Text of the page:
Ben Franklin was friendly with George Whitefield of the "Great Awakening" fame. Franklin, though, didn't share Whitefield's orthodox Christian beliefs. As a theistic rationalist, Franklin supported "religion" in general (thought society was better off with it than without it), but thought most if not all world religious were valid ways to God. Franklin was involved in building a church in Philadelphia for public worship and offered Whitefield this venue to preach when others were not available. Here is how Franklin described the experience.
Both house and ground were vested in trustees, expressly for the use of any preacher of any religious persuasion who might desire to say something to the people at Philadelphia; the design in building not being to accommodate any particular sect, but the inhabitants in general; so that even if the Mufti of Constantinople were to send a missionary to preach Mohammedanism to us, he would find a pulpit at his service.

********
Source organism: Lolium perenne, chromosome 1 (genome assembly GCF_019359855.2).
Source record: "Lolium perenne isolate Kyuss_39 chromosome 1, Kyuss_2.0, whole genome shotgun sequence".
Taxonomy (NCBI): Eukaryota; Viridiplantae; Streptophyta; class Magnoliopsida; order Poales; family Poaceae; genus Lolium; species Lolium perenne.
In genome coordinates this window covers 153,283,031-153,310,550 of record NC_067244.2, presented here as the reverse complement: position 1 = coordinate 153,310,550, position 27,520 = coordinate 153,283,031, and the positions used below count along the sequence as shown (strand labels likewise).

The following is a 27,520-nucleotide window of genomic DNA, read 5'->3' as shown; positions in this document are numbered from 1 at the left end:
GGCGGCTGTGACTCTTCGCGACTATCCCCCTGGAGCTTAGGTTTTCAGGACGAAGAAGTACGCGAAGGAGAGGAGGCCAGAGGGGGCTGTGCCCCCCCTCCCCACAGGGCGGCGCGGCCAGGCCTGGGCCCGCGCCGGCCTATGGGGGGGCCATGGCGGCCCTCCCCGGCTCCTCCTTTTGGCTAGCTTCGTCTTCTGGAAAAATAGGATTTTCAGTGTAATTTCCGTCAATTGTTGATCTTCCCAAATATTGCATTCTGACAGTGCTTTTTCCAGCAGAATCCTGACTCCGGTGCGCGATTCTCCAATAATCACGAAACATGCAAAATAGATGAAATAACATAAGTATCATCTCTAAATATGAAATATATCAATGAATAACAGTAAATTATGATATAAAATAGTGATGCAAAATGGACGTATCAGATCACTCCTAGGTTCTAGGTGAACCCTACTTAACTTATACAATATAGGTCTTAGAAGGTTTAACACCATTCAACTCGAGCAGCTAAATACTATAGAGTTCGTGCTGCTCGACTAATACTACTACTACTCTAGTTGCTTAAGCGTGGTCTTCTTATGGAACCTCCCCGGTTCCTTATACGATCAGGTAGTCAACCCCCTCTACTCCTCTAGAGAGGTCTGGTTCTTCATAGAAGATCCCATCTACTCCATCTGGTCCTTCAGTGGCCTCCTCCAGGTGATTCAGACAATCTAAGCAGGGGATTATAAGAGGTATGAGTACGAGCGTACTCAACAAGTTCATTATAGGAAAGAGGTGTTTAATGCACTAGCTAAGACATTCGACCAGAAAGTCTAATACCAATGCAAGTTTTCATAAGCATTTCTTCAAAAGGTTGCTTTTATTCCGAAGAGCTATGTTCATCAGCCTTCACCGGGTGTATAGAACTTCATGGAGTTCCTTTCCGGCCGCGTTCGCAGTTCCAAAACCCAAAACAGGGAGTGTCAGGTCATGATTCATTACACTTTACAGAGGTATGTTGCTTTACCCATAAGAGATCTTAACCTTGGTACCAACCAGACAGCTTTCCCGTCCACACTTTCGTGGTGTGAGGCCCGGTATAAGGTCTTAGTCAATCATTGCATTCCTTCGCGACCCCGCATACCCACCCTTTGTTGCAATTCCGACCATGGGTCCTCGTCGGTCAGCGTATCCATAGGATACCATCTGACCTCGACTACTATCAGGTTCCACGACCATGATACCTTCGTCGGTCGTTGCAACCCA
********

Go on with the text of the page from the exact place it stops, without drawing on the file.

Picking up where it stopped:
To Franklin, apparently, Whitefield's orthodox Christianity was equivalent to the Mufti of Constantinople's Mohammedanism.